Guest post by Jordan Battani, managing director of CSC’s Global Institute for Emerging Healthcare Practices.
There’s a sea change underway in healthcare in the United States, an effort that’s focused on addressing the challenge to improve healthcare quality and outcomes for patients and the population at large, while at the same time controlling and reducing healthcare cost inflation. It’s no small task, and there is no shortage of opinions about how best to make the changes that will be required.
At the core of the discussions, however, is a general understanding that a fundamental change in the traditional orientation to healthcare, and healthcare financing is required. Episode focused, fee-for-service medicine has led to a systematic bias against coordination and collaboration.
The need for change is particularly acute in a world that is increasingly defined not by acute episodes of illness and injury, but by the constant demands placed by the burden of managing the impact of chronic disease. Transformation requires an expansion from the traditional focus on patients and episodes to include populations and the entire care journey experience from wellness, through illness and back again.
In short, an expansion:
- From the needs of the patient to include the needs of the population
- From the support of the individual provider at the point of care to include all providers across the spectrum of care
- From the activities in a particular care setting to include the activities in the entire continuum of care
- From the discrete episode of illness and care to include the activities that promote wellness and prevent illness and recurrence
- From the treatment of chronic disease to include its management
- From islands of automation to integrated information access across the entire continuum of care
The core competency in this new orientation is the ability to practice coordinated care and to manage the financial arrangements that support it. Medicare, and many commercial health plans, refer to this competency as “accountable care.”
Practicing in this new environment requires the ability to expand care beyond the traditional boundaries of a linear provider to patient interaction during a discrete episode of acute illness or injury. In a healthcare landscape characterized by long-term chronic disease, healthcare must include the patient’s lifestyle, environment and long-term personal health risk factors in care planning, delivery and management.
Delivering that care plan cost effectively using complex clinical technologies and innovations requires coordinating and integrating the activities and information from multiple care settings and many different providers. Financing a coordinated care delivery system requires expanding payment for activities beyond fees for the services rendered for a discrete episode to include compensation for the effort and the value delivered from collaboration, coordination and integration across the continuum of settings and providers.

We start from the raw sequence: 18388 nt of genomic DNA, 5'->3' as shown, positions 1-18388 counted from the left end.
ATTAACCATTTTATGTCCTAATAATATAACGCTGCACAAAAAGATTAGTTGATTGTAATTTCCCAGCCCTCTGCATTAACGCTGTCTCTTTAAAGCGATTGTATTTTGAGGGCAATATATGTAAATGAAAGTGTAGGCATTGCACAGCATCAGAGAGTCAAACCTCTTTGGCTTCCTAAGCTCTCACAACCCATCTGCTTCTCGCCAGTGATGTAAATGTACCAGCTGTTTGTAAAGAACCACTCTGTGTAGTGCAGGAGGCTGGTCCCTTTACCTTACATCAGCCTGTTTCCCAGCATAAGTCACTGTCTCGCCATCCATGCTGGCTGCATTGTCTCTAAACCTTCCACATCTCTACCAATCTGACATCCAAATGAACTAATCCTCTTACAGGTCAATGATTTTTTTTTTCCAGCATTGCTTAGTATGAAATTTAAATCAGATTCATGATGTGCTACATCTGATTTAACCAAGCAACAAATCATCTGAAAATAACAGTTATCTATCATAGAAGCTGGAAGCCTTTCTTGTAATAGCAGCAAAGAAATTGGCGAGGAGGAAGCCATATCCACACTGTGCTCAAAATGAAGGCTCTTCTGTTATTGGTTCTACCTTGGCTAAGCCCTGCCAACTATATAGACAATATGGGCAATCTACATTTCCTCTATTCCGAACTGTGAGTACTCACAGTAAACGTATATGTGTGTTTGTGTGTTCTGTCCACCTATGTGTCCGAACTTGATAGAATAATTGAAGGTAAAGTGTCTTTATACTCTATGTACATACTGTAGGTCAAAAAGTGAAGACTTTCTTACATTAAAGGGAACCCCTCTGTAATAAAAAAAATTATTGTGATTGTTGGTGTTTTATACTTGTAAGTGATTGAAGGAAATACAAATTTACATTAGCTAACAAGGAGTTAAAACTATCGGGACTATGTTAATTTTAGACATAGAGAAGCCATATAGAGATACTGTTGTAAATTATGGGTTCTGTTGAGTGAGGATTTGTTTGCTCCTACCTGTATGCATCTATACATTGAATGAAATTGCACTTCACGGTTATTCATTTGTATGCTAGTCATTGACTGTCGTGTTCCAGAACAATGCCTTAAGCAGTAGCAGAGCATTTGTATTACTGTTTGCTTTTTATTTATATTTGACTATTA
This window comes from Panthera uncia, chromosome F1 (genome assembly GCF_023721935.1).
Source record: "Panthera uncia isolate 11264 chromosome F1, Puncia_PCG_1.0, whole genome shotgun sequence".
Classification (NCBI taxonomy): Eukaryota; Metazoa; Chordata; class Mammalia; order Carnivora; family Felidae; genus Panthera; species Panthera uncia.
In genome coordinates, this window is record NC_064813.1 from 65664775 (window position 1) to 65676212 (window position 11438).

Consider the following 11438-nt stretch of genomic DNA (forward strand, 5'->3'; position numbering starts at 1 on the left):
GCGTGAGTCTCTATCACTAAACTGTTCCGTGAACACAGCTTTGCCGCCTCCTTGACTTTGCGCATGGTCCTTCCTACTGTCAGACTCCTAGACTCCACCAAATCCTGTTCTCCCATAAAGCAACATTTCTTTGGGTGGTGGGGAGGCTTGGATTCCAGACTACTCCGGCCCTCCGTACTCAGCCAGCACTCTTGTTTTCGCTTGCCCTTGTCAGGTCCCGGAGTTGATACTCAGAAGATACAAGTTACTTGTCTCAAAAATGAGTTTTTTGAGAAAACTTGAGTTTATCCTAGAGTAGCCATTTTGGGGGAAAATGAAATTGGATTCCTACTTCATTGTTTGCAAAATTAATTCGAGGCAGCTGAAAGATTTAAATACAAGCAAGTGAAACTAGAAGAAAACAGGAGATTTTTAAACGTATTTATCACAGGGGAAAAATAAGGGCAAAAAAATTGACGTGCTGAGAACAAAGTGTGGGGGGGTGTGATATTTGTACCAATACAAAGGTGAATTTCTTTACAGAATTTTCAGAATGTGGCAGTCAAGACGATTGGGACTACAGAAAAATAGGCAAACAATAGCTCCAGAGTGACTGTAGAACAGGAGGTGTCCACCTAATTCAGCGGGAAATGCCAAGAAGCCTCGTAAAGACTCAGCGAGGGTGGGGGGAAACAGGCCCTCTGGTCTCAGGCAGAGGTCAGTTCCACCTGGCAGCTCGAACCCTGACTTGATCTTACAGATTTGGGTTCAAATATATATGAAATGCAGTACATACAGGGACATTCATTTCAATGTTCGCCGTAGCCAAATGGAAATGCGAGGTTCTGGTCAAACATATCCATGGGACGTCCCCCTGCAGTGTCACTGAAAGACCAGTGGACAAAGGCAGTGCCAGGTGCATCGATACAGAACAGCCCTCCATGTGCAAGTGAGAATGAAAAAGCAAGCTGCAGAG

Not surprisingly, the tools and capabilities required for practicing in the era of coordinated care are more complex and far reaching than those required in the traditional episode-based fee-for-service model.
Successful coordinated care requires:
- Clinical information and point-of-care automation to ensure that information about the patient’s entire experience of health and healthcare is available at every patient encounter – and that decision support is available to the provider who is engaged in care plan activities and adjusting the care plan based on outcomes.
- Data management and integration to ensure that the healthcare data assets that are required for practicing coordinated care are rationalized, useful and consumable at all the points in the care continuum.
- Health information exchange that delivers useful and consumable information across the continuum of care and enables the participation of care providers in multiple disparate care settings, systems and locations.
- Patient engagement strategies and technologies bringing the patient into the care planning, delivery and management process, enabling them to act on their own behalf and to use their energies and insights to promote improved outcomes, adherence and quality care.
- Care management and coordination process automation informed by information assets generated across the care continuum, supports the work of care providers in disparate locations, settings and organizations on behalf of the patient.
- Performance management systems and strategies for clinical, financial and administrative processes that ensure that goals of quality, outcomes, patient safety and financial sustainability are achieved and exceeded.
In an environment characterized by multiple, conflicting and interlocking mandates and transformation requirements it’s a difficult task to take on a new set of organizational and technology strategies, and tempting to focus instead on meeting the deadlines and details of the individual programs and requirements.
There is no single road map to success and the timeline, priorities and projects for each organization will vary based on their circumstances. The only certainty is that under the current set of clinical quality, patient safety and financial pressures and requirements, organizations that fail to develop and demonstrate coordinated care capability risk long-term clinical and financial failure.
Jordan Battani is the managing director for CSC’s Global Institute for Emerging Healthcare Practices, the applied research arm of CSC’s Healthcare Group. Battani has a strong professional track record in leveraging technology solutions to deliver business value.